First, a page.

8. Tony M says:

    I bought one of the old EA Cricket games many years ago. It shipped with a bug where if you hit too many runs in one quadrant of the field, the game would crash and you couldn’t continue. Players discovered the bug on day one, but EA never bothered to release a patch and just expected you to buy next years version.

    Kids think EA is evil now, they were proper evil back in the day.

  9. iucounu says:

    There have never been any really good cricket games.

    If you try to simulate it at the level of individual deliveries, there are serious problems. First, are you going to play every ball of a Test match? No. Especially when you often get 10 seconds of dead air between each one as the bowler picks up the ball, wanders back to his mark, gets ready.

    Second, every implementation I’ve ever seen has a marker showing where the ball is going to pitch in order to give the batting player a chance to actually hit the ball, seeing as we don’t have the reflexes of actual cricket pros, and cricket is an extremely tough hand-eye coordination sport. You end up in a weird interface where the more accurate the bowler is, the easier the ball is to hit because you know where it’s going to land. Or some kind of broken version where the best plan is to bowl continual yorkers, or play continual sweep shots, or something. It never plays like cricket.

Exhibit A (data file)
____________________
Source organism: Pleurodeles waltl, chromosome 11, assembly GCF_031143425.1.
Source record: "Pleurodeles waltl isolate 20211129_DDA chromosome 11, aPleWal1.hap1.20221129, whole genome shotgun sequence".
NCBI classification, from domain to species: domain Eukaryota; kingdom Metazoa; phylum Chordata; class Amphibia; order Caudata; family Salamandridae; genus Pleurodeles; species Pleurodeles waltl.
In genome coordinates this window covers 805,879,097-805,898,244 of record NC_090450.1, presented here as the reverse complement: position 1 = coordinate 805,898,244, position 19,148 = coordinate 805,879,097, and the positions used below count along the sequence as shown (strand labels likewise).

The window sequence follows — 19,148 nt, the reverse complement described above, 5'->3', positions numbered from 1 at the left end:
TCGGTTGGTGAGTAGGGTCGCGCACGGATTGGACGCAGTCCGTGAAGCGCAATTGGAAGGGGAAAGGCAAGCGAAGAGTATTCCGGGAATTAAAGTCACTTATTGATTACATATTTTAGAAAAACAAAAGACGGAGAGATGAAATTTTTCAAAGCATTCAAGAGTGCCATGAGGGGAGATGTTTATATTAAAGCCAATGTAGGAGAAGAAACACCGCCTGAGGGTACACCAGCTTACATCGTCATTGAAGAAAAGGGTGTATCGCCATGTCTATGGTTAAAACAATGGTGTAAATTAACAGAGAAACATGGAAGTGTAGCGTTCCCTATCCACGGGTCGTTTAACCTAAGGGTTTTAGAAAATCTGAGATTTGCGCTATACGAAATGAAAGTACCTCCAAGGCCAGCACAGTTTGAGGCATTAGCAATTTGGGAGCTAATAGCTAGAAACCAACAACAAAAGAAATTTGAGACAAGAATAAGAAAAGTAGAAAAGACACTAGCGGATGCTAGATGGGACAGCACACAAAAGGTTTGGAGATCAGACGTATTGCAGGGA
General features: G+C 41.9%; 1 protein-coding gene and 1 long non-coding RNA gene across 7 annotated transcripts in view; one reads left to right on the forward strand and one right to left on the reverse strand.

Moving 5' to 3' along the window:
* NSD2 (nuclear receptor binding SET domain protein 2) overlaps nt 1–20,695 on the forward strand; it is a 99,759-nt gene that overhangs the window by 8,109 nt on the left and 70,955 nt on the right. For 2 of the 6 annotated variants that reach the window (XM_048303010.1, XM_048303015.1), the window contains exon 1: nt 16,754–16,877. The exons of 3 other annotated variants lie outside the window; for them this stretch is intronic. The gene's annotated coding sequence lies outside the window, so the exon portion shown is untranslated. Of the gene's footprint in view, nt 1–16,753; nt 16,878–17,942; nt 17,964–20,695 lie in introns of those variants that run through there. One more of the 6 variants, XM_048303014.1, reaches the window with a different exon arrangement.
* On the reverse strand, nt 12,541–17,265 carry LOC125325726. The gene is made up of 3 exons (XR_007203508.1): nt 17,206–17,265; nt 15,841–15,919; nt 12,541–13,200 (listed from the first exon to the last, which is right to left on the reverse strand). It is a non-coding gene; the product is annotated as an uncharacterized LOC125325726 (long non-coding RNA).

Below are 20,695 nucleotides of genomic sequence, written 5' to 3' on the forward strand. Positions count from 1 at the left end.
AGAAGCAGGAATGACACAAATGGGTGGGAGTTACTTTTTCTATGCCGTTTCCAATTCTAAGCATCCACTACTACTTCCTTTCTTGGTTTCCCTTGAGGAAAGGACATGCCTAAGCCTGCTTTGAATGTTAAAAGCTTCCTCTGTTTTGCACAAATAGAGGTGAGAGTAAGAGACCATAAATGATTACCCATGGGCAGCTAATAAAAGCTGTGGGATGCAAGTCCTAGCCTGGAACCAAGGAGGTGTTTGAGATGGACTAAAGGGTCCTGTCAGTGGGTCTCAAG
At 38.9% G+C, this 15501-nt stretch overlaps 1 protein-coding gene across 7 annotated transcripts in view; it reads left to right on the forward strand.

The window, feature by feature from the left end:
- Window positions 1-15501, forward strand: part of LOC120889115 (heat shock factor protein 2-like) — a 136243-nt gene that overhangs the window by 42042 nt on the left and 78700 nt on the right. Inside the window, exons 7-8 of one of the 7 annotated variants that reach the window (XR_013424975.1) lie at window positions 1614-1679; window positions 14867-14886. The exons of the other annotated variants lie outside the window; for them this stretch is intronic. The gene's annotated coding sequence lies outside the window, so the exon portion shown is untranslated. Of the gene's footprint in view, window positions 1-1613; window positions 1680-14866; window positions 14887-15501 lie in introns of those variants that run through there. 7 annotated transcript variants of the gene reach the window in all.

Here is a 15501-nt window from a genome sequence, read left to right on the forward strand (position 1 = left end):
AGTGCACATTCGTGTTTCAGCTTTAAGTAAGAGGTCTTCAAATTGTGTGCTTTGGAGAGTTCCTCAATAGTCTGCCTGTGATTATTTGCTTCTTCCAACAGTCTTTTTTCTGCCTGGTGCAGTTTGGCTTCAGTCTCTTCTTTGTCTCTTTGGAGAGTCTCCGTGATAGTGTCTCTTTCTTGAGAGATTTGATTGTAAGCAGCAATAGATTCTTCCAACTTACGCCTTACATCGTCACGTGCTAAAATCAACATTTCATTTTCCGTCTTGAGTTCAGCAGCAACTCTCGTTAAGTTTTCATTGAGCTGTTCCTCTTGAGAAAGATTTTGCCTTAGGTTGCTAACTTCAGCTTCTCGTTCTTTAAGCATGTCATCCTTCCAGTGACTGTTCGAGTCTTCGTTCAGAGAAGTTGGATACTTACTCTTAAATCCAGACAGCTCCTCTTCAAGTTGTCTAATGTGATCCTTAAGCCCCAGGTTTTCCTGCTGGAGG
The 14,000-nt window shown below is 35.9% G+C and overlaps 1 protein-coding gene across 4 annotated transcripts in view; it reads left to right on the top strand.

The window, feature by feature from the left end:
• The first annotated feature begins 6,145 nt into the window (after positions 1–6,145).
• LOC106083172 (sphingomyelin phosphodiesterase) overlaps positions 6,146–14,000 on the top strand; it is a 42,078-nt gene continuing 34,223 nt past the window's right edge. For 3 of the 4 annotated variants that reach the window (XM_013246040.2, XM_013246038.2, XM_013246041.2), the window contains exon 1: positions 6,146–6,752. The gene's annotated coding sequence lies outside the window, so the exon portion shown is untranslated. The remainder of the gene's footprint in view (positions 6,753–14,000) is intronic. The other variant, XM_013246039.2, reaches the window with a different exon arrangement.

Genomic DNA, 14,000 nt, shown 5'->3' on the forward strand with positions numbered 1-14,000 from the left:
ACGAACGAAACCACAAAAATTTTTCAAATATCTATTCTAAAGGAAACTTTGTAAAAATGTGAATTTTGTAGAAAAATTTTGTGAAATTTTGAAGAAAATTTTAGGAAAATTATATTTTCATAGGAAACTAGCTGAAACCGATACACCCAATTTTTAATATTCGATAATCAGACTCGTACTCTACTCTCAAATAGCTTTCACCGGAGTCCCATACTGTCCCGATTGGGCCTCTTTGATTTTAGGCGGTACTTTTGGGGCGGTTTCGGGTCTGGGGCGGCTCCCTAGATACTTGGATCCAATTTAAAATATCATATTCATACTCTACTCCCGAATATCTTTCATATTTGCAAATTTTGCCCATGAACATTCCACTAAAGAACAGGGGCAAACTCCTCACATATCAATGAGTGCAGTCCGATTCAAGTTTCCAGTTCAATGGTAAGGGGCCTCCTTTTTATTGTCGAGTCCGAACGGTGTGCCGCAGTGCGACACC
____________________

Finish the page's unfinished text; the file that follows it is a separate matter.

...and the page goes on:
So it seems the thing to do, to get more accurately simulated cricket, is to go to a slightly abstract version where you’re not directly controlling every ball and shot, but you’re managing the players’ attitudes and strategies. This is the International Cricket Captain method – set some sliders, click to bowl over. But this just means you’re setting sliders and clicking. It makes for realistic matches, but it’s uninvolving.

    The game I’ve played that feels most like cricket, recently, is a deck-building card game a friend is playtesting, which plays a bit like Ascension, oddly.

  10. Frostyvegi says:

    Have been playing this game for the last 7 weeks on the PS3, eagerly awaiting the PC release (for better graphics and sound reasons). The bugs in the original release have been worked on and ironed out, still another patch to come to improve things a heap more (mainly relating to balance issues). Very fun game, career mode is simple but well done, forces you to actually care about your wicket. Bowling is like batting in that everything is at your control, uses the analogue sticks and thus makes it difficult to deliver a perfect ball every time (just like in real life). No longer a game of ‘look at the mark on the pitch’ when batting or bowling, but playing like they do for real, watch the ball, judge the line and length, hope it doesn’t deviate too much, and not always gonna smash it for 6.

  11. SylentEcho says:

    I like how the title of the article uses the phrase, ‘Step up’ that originates from Baseball for a cricket article. Ha!